The UAE Patent Laws[23] Federal Law No. 17 of 2002[24] and No. 31 of 2006[25] protect inter alia inventions, industrial designs, drawings, and models resulting from original ideas.  However, for foreigners wishing to protect their patentable inventions, etc. abroad, it is possible to file an International Patent Application or ‘PCT application’ as the UAE is a member of the PCT Treaty.[26]  Protection can be granted anywhere from one to twenty years.

UAE Federal Law No. 7 of 2002 regarding Copyrights, Neighboring Rights, and Its Implementing Decisions[27]  and Copyrights and Neighboring Rights Law No. 32 of 2006 protect the original  author (foreign or national) of works automatically upon creation including inter alia literary work, poems, music, paintings,  computer software, choreographic works, theatrical plays, musicals, and cinematographic works.[28]  The period of protection depends on the type of work, however, the usual period of protection is the life of the author and fifty years therefrom.  Under the Copyright Law, penalties exist for infringing copyright and selling, renting, or offering for circulation a work protected within the law.  The penalty may be imprisonment for at least two months and a fine of at least 10,000.00 AED.[29] 

In addition, within the UAE, intellectual property is protected by Federal Law No. 18 for 1993,[30] the Commercial Transactions Law; and Federal Law No. 4 of 1979,[31] regarding the Prevention of Fraud and Deception in Commercial Transactions.   Furthermore, the UAE is a party to several intellectual property conventions including the WIPO Convention;[32] Paris Convention[33] (Industrial Property); Berne Convention[34] (Literary and Artistic Works); The Patent Cooperation Treaty;[35]  Rome Convention[36] (Performers, Producers of Phonograms and Broadcasting Organizations); WCT[37] (WIPO Copyright Treaty); WPPT[38] (WIPO Performances and Phonograms Treaty); is a Member and Signatory to the WTO TRIPS Agreement,[39] and is a member of the Gulf Cooperation Council.  Three UAE ministries supervise the implementation of the main UAE intellectual property laws.  The Ministry of Economy and Planning supervises the implementation of the Trademark Law, the Ministry of Information and Culture oversees the implementation of the Copyright Law, and the Ministry of Finance and Industry overlooks the Patent and Design Law.  The UAE also has a separate Industrial Property and Copyrights Tribunal to handle disputes related to intellectual property as well as avenues through administrative law to remedy intellectual property disputes.  Intellectual Property is well protected within the realm of the commercial marketplace in the UAE through a combination of domestic and international mechanisms.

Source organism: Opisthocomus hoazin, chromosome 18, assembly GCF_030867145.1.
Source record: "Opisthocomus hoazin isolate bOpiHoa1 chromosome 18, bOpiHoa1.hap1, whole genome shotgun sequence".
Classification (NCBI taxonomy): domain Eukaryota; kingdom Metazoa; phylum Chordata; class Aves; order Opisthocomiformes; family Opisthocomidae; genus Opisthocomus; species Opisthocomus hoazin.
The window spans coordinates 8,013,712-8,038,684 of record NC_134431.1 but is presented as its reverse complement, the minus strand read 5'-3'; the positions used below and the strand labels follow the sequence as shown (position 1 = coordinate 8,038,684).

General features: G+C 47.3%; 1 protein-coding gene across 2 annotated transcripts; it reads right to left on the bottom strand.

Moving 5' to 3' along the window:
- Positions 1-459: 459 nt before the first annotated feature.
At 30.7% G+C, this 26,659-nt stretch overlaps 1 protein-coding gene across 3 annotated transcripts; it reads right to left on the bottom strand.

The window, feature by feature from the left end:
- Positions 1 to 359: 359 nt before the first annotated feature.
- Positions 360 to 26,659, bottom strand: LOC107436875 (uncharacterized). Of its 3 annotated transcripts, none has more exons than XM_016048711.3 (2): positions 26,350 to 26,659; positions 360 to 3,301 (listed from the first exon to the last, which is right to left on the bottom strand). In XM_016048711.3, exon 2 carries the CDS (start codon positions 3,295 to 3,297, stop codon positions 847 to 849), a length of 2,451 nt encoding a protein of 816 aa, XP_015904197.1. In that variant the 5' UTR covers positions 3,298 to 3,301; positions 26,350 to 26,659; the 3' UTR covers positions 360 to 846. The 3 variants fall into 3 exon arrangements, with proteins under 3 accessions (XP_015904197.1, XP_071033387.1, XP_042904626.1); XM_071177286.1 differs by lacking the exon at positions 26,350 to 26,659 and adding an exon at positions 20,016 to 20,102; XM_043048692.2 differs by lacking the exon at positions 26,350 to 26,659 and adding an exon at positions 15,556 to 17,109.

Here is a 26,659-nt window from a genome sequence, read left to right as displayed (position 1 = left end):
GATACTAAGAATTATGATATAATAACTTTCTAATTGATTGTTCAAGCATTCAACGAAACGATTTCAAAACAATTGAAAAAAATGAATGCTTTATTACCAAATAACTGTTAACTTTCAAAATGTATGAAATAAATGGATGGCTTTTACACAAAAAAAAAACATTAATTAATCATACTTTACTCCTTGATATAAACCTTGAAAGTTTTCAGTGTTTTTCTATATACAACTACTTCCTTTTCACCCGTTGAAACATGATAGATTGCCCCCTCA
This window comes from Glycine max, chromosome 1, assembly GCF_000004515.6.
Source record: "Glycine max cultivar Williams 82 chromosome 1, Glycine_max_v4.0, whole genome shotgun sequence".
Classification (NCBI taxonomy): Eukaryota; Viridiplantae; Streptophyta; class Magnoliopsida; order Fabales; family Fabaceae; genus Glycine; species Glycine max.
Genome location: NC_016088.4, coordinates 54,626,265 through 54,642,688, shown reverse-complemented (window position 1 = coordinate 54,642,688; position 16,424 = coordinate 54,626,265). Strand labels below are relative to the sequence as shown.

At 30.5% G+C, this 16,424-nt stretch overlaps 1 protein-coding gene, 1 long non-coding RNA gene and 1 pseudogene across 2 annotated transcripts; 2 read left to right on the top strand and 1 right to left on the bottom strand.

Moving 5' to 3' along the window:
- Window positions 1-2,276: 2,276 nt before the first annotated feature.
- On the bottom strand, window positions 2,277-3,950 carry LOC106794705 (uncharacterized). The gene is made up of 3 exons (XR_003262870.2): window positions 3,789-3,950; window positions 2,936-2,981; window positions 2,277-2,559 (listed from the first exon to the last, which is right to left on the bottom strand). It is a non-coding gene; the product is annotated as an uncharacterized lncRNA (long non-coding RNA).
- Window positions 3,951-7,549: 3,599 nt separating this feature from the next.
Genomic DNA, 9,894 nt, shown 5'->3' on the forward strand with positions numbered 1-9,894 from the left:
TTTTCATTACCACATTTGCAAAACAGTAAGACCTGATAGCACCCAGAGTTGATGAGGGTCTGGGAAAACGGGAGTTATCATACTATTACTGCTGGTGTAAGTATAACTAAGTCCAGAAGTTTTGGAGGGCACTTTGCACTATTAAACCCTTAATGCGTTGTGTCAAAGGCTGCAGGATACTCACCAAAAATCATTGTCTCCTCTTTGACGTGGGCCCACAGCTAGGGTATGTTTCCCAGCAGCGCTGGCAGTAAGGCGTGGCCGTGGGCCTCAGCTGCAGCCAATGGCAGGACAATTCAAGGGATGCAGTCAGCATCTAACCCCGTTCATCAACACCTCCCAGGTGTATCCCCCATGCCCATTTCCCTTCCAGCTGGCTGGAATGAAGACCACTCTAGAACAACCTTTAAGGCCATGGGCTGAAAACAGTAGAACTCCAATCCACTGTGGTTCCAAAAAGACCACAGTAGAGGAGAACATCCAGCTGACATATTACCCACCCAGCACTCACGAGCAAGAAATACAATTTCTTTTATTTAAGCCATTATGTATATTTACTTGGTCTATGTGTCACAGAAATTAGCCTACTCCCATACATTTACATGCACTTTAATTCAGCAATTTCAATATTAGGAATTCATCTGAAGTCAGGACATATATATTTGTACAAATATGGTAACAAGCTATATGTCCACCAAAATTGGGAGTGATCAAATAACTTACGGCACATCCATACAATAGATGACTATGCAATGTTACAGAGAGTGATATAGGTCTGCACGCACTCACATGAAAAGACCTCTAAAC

However, on the other hand, real estate in the UAE is a risky undertaking as the laws pertaining to real estate change sporadically and in an unpredictable manner.  Further exacerbating the risky undertaking of real estate purchase in the UAE, non-GCC nationals have a restricted right to land ownership within the UAE. Under Dubai Real Estate Law, non-GCC foreign nationals cannot generally hold or register title to land in Dubai on a freehold basis other than in areas designated by and at the sole-discretion of the Ruler of Dubai.   Law No. 7 of 2006,[40] Land Registration in the Emirate of Dubai, stipulates that freehold is limited to UAE and GCC citizens and companies wholly owned by them, as well as public shareholding companies.   However, expatriates have the right to acquire a freehold property or a 99 year lease on property in areas designated by the Dubai Ruler in Law Number 3[41] of 2006, Areas of Properties that can be owned by Non-UAE Nationals.  In Abu Dhabi, only UAE nationals have the right to own land throughout the Emirate. 

Other incentives to investment include restriction free repatriation of capital and currency accounts.  Furthermore, the UAE Dirham has been pegged to the US dollar at the rate of US$1 to Dhs 3.671 providing a stable monetary environment.  In addition, the UAE created its’ first stock exchange, the Dubai Financial Market (DFM) on 26 March 2000, regulated by the Emirates Securities and Commodities Market Authority,  thus, creating a reliable platform through which investors can trade securities in the Emirates.